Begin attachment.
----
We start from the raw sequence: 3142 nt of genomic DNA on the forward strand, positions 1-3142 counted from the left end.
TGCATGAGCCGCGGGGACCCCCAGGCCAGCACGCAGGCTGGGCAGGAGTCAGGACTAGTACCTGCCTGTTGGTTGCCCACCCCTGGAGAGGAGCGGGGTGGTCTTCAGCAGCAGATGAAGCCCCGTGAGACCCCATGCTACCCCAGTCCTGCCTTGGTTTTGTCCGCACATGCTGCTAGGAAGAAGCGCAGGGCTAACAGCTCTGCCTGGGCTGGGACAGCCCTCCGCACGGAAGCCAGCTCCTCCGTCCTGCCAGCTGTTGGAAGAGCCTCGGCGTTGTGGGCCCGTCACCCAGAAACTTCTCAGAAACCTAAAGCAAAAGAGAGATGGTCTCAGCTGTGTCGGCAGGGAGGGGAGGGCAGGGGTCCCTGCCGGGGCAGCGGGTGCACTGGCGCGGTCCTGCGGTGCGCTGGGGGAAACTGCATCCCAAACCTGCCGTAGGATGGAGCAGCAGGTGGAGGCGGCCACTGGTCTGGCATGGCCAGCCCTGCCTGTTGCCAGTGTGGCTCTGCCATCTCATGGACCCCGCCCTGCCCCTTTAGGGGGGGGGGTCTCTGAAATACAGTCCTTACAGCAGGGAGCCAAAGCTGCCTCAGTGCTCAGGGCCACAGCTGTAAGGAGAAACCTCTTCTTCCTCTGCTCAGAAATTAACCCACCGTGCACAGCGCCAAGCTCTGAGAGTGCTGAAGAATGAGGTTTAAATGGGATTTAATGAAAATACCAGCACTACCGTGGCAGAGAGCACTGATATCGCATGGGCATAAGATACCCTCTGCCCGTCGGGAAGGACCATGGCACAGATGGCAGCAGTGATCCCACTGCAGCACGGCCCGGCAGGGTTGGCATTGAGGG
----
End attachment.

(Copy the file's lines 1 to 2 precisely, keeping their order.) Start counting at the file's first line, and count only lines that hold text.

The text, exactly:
We start from the raw sequence: 3142 nt of genomic DNA on the forward strand, positions 1-3142 counted from the left end.
TGCATGAGCCGCGGGGACCCCCAGGCCAGCACGCAGGCTGGGCAGGAGTCAGGACTAGTACCTGCCTGTTGGTTGCCCACCCCTGGAGAGGAGCGGGGTGGTCTTCAGCAGCAGATGAAGCCCCGTGAGACCCCATGCTACCCCAGTCCTGCCTTGGTTTTGTCCGCACATGCTGCTAGGAAGAAGCGCAGGGCTAACAGCTCTGCCTGGGCTGGGACAGCCCTCCGCACGGAAGCCAGCTCCTCCGTCCTGCCAGCTGTTGGAAGAGCCTCGGCGTTGTGGGCCCGTCACCCAGAAACTTCTCAGAAACCTAAAGCAAAAGAGAGATGGTCTCAGCTGTGTCGGCAGGGAGGGGAGGGCAGGGGTCCCTGCCGGGGCAGCGGGTGCACTGGCGCGGTCCTGCGGTGCGCTGGGGGAAACTGCATCCCAAACCTGCCGTAGGATGGAGCAGCAGGTGGAGGCGGCCACTGGTCTGGCATGGCCAGCCCTGCCTGTTGCCAGTGTGGCTCTGCCATCTCATGGACCCCGCCCTGCCCCTTTAGGGGGGGGGGTCTCTGAAATACAGTCCTTACAGCAGGGAGCCAAAGCTGCCTCAGTGCTCAGGGCCACAGCTGTAAGGAGAAACCTCTTCTTCCTCTGCTCAGAAATTAACCCACCGTGCACAGCGCCAAGCTCTGAGAGTGCTGAAGAATGAGGTTTAAATGGGATTTAATGAAAATACCAGCACTACCGTGGCAGAGAGCACTGATATCGCATGGGCATAAGATACCCTCTGCCCGTCGGGAAGGACCATGGCACAGATGGCAGCAGTGATCCCACTGCAGCACGGCCCGGCAGGGTTGGCATTGAGGG